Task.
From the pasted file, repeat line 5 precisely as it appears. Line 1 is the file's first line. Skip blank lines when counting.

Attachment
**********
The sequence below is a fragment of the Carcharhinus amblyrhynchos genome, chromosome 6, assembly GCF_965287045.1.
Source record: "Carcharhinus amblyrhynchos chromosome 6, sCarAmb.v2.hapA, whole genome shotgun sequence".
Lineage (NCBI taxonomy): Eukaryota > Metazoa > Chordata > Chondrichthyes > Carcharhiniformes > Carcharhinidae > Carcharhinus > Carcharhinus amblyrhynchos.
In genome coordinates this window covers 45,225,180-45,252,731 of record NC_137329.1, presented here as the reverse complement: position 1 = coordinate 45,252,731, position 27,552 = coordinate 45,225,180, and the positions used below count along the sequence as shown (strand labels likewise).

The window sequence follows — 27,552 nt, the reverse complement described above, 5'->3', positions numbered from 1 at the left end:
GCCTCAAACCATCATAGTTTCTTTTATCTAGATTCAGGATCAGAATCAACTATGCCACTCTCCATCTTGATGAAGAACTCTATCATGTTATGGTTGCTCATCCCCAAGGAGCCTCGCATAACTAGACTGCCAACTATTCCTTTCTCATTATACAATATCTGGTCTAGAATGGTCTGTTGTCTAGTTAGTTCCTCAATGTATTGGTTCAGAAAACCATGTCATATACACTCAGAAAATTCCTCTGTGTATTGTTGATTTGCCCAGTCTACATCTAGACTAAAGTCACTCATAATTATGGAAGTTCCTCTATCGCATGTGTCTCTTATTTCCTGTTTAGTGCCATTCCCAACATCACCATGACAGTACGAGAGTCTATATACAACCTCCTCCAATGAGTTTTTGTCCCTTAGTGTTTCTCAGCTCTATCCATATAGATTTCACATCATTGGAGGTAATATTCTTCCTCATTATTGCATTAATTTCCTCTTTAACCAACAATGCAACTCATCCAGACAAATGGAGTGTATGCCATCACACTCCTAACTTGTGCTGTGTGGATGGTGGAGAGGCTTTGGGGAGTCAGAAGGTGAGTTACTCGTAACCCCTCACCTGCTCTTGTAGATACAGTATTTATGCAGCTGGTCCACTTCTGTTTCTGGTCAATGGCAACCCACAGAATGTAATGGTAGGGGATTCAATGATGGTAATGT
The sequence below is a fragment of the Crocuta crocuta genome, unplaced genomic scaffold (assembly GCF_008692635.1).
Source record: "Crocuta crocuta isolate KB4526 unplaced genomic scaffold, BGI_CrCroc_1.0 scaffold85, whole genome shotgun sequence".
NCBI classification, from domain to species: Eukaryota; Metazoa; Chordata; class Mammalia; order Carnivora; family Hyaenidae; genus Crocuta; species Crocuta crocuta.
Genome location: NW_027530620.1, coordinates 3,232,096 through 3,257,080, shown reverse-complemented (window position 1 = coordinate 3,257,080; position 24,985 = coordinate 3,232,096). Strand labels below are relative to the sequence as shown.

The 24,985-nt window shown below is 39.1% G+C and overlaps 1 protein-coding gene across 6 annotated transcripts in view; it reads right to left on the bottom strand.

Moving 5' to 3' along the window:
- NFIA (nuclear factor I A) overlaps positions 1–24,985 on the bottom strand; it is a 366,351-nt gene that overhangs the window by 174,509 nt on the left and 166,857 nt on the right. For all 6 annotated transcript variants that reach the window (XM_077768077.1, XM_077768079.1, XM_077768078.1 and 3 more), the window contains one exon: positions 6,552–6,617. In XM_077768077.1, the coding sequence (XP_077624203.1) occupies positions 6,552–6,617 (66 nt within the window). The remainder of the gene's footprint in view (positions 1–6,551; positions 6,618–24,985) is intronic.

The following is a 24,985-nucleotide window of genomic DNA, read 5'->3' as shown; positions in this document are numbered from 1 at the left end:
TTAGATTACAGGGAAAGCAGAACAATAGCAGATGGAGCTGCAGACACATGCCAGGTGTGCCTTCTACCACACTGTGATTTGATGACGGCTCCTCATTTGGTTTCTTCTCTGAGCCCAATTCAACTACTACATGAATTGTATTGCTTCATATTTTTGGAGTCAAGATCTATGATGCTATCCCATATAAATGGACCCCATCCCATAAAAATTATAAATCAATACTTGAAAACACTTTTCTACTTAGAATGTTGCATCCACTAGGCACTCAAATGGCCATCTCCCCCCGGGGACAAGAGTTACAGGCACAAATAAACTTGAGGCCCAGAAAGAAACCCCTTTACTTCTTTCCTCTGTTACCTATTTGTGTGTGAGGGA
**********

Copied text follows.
The window sequence follows — 27,552 nt, the reverse complement described above, 5'->3', positions numbered from 1 at the left end: